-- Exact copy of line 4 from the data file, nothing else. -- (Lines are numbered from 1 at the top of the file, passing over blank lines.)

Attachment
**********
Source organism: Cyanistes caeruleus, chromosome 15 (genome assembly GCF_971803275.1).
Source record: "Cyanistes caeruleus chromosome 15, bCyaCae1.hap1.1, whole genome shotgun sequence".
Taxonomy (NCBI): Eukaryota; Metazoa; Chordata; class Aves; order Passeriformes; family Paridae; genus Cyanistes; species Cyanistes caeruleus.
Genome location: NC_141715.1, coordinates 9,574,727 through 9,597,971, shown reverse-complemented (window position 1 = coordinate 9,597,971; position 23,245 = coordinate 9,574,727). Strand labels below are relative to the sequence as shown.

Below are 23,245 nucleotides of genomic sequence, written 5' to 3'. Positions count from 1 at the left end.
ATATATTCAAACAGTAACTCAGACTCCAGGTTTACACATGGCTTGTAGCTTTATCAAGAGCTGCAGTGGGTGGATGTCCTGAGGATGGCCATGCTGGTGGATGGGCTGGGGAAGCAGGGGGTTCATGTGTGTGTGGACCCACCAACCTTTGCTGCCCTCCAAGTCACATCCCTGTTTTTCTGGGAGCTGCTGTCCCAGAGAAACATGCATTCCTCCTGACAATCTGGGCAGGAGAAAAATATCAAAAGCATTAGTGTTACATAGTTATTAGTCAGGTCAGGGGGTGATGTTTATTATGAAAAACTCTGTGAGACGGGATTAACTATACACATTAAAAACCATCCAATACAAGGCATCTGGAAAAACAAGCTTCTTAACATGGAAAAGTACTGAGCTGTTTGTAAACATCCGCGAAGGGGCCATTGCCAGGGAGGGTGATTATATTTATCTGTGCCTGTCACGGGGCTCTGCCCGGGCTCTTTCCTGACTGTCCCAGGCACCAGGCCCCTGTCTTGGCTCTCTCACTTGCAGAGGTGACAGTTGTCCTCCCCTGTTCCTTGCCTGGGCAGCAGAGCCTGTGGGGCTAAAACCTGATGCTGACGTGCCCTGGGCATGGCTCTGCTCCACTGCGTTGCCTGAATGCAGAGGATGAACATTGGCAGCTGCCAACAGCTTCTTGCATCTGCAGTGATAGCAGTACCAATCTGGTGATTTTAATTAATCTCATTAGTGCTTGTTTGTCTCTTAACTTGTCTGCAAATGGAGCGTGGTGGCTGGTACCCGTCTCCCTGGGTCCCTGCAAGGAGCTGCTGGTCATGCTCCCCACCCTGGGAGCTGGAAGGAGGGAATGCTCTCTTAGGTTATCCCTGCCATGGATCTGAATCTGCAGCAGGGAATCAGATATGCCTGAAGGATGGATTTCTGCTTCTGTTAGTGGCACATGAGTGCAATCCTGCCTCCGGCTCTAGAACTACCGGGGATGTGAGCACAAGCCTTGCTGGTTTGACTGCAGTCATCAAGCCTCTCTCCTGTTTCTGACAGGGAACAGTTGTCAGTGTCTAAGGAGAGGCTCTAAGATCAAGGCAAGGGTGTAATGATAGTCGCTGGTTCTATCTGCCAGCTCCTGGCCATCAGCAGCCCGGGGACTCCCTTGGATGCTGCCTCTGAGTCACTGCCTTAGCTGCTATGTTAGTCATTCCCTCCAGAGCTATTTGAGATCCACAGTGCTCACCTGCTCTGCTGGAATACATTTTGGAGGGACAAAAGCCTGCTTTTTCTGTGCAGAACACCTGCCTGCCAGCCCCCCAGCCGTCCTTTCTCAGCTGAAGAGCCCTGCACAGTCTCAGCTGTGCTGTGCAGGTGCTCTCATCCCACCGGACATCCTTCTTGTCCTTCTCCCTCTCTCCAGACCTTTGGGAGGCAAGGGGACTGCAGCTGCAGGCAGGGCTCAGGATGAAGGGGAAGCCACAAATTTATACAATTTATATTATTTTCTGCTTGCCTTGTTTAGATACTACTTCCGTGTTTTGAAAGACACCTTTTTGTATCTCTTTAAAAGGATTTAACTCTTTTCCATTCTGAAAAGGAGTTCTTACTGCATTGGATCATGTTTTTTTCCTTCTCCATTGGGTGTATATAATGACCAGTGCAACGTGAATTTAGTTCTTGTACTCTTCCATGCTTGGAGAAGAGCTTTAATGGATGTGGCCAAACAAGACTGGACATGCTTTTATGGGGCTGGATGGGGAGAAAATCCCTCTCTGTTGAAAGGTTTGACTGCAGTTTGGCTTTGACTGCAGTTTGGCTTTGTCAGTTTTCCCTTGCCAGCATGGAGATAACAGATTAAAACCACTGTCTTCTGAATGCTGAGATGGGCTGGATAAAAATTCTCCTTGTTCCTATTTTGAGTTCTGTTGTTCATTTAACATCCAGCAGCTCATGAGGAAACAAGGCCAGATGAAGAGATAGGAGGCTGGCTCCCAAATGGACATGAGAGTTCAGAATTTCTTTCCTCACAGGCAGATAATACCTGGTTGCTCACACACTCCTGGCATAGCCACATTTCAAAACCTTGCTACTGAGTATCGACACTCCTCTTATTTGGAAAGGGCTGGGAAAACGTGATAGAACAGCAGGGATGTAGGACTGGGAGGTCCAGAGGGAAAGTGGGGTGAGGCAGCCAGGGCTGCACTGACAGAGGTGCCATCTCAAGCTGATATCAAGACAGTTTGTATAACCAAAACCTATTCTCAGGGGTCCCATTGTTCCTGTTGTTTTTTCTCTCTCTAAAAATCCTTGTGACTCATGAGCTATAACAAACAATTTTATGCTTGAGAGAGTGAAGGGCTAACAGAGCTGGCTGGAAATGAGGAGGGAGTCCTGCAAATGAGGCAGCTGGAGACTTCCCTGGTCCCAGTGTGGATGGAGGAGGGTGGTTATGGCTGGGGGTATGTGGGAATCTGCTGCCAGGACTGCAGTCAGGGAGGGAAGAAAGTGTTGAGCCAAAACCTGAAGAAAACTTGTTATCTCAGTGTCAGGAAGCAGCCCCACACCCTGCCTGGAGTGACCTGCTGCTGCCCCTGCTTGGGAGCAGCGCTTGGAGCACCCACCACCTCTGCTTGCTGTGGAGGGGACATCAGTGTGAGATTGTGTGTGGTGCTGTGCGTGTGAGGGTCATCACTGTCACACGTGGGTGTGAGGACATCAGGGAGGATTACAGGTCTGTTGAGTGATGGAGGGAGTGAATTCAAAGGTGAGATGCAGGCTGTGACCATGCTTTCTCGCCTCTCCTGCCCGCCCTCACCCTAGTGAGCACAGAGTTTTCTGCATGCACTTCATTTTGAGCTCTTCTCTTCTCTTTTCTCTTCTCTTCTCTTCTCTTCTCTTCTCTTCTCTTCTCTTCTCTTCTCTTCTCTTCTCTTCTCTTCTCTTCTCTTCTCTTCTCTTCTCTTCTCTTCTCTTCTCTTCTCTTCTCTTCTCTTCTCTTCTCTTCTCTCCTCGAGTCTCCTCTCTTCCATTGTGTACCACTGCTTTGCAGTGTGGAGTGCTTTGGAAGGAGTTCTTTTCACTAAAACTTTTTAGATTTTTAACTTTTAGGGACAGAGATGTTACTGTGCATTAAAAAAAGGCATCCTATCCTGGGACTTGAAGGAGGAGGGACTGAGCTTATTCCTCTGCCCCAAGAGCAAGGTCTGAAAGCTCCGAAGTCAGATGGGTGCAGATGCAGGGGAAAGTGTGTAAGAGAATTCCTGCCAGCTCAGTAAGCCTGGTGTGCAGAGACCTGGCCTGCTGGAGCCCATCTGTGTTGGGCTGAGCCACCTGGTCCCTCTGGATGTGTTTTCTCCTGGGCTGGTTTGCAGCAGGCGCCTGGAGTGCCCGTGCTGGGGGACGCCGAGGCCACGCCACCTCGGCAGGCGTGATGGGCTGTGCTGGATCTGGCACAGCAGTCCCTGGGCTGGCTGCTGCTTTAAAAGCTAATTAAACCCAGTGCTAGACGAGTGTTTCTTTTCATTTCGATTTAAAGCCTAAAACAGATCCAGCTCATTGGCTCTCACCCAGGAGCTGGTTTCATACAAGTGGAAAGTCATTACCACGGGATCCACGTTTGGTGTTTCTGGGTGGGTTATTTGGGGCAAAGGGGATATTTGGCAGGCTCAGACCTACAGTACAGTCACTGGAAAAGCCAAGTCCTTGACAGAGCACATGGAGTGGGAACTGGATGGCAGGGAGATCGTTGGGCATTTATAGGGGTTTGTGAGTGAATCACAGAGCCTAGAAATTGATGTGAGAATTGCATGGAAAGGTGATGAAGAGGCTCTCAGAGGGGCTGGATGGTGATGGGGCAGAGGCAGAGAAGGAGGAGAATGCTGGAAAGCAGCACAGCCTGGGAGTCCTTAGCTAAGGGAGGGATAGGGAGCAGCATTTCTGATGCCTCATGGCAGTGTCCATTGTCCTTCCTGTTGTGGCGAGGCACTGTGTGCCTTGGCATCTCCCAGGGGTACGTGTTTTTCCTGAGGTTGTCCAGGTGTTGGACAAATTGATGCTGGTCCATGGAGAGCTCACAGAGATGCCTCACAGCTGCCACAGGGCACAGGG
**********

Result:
Genome location: NC_141715.1, coordinates 9,574,727 through 9,597,971, shown reverse-complemented (window position 1 = coordinate 9,597,971; position 23,245 = coordinate 9,574,727). Strand labels below are relative to the sequence as shown.